Hyperbaric Treatment Shows Promise For Autism
Children with autism may benefit from a series of treatments in a pressurized chamber with boosted oxygen levels. The results of small trial indicate that hyperbaric oxygen therapy, as it's called, improves language ability, social interaction, and other functions in such children. The trial involved 62 children, from 2 to 7 years of age, diagnosed with autistic disorder. Dr. Daniel A. Rossignol, from the International Child Development Resource Center in Melbourne, Florida, and colleagues, randomly assigned the children to 40 one-hour sessions of hyperbaric therapy or sham treatment. The hyperbaric group was treated with 24 percent oxygen at a pressure of 1.3 atmospheres while the comparison group received a normal level of oxygen (21 percent) in a slightly pressured room (1.03 atmospheres). To be safe, the active treatment was actually a relatively low level of hyperbaric therapy; treatment for carbon monoxide poisoning, for instances, is usually given at 2 atmospheres with 100 percent oxygen. The team found that, compared with the sham treatment, hyperbaric therapy significantly improved the kids' overall functioning, grasp of language, social interaction, and eye contact. To read more, click here
NASA Technology Treats ADHD
Simple transitions can become inexplicably complicated, normal interactions can be laced with vitriol, and household peace can often seem to be a fleeting dream. It's no wonder that parents turn to what they hope will be the panacea of medication to try to find a balance between the needs of the child and the strains imposed by the disorder. Medication, although effective in 80 percent of cases, helping those who take it to focus more easily and concentrate more, comes with its own litany of problems often in the form of side effects like increased irritability, mood swings, weight loss and in some cases, impaired liver function. Many people are turning to neurofeedback as a far more enduring and healthier alternative to quick fix medications. Anthony Silver, a Westport neurotherapist, says that neurofeedback is just as effective a treatment modality, without the side effects of drugs like Ritalin, which are really no more than amphetamines packaged for kids. To read more, click here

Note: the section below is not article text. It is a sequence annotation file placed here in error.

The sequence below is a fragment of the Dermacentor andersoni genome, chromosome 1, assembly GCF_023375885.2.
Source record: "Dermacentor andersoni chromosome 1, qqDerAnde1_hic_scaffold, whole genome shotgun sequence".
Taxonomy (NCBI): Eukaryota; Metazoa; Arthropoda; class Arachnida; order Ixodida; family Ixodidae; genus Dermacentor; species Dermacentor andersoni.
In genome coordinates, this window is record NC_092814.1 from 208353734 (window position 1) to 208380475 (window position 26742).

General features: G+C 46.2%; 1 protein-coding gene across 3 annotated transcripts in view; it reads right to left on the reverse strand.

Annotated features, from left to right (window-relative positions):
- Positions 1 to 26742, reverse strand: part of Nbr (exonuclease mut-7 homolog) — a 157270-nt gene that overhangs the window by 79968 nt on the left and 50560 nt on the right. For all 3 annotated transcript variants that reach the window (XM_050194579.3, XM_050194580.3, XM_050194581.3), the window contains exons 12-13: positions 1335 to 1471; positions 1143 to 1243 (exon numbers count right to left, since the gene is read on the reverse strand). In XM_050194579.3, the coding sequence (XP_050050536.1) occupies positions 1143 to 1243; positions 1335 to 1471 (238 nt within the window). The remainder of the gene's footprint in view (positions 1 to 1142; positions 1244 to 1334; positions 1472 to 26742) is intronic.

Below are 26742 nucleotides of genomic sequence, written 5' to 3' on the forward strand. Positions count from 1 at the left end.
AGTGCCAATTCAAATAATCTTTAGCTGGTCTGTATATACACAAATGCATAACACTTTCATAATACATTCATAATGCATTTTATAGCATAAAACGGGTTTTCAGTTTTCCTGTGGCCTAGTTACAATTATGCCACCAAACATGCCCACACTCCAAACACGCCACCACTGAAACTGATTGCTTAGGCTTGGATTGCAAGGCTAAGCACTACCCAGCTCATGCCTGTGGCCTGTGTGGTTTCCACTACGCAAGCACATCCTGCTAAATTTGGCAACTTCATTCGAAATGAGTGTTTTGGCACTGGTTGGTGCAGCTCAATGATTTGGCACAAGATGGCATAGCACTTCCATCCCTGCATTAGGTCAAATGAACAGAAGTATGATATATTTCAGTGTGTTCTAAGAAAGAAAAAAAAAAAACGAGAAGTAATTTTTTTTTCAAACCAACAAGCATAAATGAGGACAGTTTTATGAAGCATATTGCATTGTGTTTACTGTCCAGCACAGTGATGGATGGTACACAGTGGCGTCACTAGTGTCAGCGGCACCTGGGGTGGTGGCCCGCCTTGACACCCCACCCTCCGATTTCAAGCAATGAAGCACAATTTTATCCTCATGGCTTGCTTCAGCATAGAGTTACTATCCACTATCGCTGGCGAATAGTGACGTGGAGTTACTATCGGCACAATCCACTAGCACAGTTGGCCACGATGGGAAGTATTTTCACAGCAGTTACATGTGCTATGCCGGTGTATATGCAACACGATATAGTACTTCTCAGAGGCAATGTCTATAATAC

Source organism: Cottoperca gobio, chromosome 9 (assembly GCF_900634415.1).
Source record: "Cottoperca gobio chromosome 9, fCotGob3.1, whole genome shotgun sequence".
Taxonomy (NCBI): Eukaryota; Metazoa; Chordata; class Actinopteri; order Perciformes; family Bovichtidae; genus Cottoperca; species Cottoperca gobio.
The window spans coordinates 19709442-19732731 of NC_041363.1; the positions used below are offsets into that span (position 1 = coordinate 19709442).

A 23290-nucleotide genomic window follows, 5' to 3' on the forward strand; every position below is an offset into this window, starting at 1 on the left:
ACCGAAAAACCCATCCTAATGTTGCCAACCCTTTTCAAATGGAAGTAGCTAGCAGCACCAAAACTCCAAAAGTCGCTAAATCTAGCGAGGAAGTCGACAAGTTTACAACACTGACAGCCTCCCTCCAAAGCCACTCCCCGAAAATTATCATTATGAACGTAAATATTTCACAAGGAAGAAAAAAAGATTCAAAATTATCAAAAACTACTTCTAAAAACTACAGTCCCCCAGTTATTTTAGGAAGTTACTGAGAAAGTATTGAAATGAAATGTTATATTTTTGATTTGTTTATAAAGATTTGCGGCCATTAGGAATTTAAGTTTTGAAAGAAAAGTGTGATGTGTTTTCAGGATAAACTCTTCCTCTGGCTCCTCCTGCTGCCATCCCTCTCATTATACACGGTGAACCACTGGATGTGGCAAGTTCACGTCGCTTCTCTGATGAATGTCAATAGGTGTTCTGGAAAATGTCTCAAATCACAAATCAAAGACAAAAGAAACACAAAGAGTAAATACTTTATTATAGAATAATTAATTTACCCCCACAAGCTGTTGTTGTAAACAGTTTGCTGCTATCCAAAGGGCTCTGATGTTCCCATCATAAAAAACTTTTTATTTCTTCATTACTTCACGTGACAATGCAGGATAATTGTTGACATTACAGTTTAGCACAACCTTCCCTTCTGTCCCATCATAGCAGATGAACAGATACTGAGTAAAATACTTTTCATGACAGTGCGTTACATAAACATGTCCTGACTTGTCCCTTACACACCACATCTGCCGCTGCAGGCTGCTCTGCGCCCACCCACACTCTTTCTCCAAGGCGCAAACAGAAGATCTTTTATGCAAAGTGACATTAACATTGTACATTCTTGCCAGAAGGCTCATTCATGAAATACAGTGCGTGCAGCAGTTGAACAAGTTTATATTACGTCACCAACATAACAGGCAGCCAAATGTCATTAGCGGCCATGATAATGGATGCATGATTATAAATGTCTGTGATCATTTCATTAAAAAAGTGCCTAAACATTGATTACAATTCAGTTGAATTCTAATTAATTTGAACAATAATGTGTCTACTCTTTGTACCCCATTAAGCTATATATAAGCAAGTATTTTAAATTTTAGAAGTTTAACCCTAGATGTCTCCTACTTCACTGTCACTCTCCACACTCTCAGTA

'Square Peg' Students More Often Targets Of Bullies
In a school system designed for round holes, "square pegs" often get bullied. Sometimes that "squareness" is simply red hair or glasses, or being a goth or geek. Other times, it's more complicated. Studies show students with learning disorders or attention problems are especially vulnerable to bullying. Author and educator Richard Lavoie says that's because these students may have a hard time negotiating the maze of social interactions and "hidden curriculum" in the schools. When we think about learning disabilities we think about kids who have trouble reading or doing math. But there are a myriad of less obvious learning differences - like ADHD, Aspergers, Non-verbal Learning Disorder (NLD), Central Auditory Processing Disorder, and Sensory Processing Disorder - that also cause difficulties outside the classroom - in the halls, recess, bus and lunchrooms. Their "differently wired brains" may make these kids too honest, socially awkward or have difficulties managing their own reactions and emotions. To read more, click here
Children Face Rejection By Neighborhood Schools In Manhattan